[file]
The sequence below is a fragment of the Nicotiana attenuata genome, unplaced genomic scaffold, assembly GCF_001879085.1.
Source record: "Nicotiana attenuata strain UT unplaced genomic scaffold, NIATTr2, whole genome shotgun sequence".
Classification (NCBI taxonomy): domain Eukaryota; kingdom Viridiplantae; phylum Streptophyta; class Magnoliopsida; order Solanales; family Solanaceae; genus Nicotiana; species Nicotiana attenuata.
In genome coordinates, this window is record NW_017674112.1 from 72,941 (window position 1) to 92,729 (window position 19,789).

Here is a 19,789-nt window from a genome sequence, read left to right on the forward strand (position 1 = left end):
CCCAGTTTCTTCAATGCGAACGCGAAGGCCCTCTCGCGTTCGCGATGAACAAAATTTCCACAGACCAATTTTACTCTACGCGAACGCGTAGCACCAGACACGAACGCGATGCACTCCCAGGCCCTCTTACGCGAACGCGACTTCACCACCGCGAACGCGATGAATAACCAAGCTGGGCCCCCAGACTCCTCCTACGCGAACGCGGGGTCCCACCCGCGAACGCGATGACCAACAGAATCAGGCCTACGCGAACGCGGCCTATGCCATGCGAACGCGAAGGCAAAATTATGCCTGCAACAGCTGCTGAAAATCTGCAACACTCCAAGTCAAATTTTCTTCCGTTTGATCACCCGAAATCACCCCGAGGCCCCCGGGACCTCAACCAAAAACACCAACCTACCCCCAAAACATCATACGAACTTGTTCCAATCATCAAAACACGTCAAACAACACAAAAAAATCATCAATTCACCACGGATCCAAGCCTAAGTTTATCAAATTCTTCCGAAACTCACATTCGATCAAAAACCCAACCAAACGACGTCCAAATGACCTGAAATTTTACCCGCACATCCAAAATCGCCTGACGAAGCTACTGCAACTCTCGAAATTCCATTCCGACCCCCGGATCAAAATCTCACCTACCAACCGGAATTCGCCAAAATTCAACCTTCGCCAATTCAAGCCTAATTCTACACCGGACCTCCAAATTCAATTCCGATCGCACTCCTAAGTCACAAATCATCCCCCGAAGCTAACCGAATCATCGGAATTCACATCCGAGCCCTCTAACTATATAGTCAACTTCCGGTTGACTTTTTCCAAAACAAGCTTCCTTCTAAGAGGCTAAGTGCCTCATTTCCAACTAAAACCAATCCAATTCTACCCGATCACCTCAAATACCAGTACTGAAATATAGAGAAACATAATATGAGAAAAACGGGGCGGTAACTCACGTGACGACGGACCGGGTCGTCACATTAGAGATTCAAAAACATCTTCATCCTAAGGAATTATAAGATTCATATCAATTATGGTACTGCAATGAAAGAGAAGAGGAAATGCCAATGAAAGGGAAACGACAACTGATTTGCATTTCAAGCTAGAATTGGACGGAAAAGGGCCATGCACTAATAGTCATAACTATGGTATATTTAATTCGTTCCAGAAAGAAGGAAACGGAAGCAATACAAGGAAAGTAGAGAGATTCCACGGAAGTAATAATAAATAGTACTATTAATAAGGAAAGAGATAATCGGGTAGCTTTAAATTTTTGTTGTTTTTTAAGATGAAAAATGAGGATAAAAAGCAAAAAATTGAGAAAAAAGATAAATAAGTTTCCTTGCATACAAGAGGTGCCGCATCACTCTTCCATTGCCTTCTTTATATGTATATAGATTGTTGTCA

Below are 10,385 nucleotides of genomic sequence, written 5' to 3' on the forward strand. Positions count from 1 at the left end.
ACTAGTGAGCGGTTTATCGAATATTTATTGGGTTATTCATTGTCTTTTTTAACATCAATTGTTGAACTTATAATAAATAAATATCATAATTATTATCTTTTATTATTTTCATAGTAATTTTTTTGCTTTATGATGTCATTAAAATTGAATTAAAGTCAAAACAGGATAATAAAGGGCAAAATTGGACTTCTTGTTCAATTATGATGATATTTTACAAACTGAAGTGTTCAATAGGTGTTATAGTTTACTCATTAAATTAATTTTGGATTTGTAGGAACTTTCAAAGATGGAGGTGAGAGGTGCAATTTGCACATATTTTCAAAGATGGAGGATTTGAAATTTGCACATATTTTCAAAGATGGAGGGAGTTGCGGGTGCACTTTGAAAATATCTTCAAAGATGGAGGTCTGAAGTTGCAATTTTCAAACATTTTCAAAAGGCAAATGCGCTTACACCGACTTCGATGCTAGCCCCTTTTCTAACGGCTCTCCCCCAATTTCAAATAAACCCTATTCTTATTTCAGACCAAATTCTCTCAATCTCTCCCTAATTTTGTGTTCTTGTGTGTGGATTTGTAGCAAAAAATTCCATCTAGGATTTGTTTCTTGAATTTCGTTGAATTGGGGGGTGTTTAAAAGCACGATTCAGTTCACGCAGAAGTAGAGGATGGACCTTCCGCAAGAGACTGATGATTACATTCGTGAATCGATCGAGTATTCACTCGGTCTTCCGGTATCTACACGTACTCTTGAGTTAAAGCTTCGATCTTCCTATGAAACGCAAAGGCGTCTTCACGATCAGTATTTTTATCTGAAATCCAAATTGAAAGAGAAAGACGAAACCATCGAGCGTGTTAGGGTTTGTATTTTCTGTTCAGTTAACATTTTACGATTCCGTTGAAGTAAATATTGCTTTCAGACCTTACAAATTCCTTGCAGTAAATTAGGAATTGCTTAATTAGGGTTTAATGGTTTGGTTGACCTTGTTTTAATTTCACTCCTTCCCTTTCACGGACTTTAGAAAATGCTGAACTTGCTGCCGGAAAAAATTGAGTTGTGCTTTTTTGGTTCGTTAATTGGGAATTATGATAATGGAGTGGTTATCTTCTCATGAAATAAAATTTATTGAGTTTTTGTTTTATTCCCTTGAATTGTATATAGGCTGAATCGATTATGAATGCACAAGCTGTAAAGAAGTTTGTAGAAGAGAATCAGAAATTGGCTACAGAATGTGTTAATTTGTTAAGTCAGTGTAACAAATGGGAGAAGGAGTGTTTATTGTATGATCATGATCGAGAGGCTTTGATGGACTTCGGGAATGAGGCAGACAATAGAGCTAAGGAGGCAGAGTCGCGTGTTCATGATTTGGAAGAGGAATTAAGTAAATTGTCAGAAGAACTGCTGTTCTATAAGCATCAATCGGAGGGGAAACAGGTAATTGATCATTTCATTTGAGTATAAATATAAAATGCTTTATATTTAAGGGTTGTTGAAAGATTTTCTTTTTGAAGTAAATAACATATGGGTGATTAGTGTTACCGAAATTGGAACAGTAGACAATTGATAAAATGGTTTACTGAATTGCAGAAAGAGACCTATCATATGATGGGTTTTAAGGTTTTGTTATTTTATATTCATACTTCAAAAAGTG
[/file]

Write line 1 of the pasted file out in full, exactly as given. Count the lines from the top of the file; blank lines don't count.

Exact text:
The sequence below is a fragment of the Nicotiana attenuata genome, unplaced genomic scaffold, assembly GCF_001879085.1.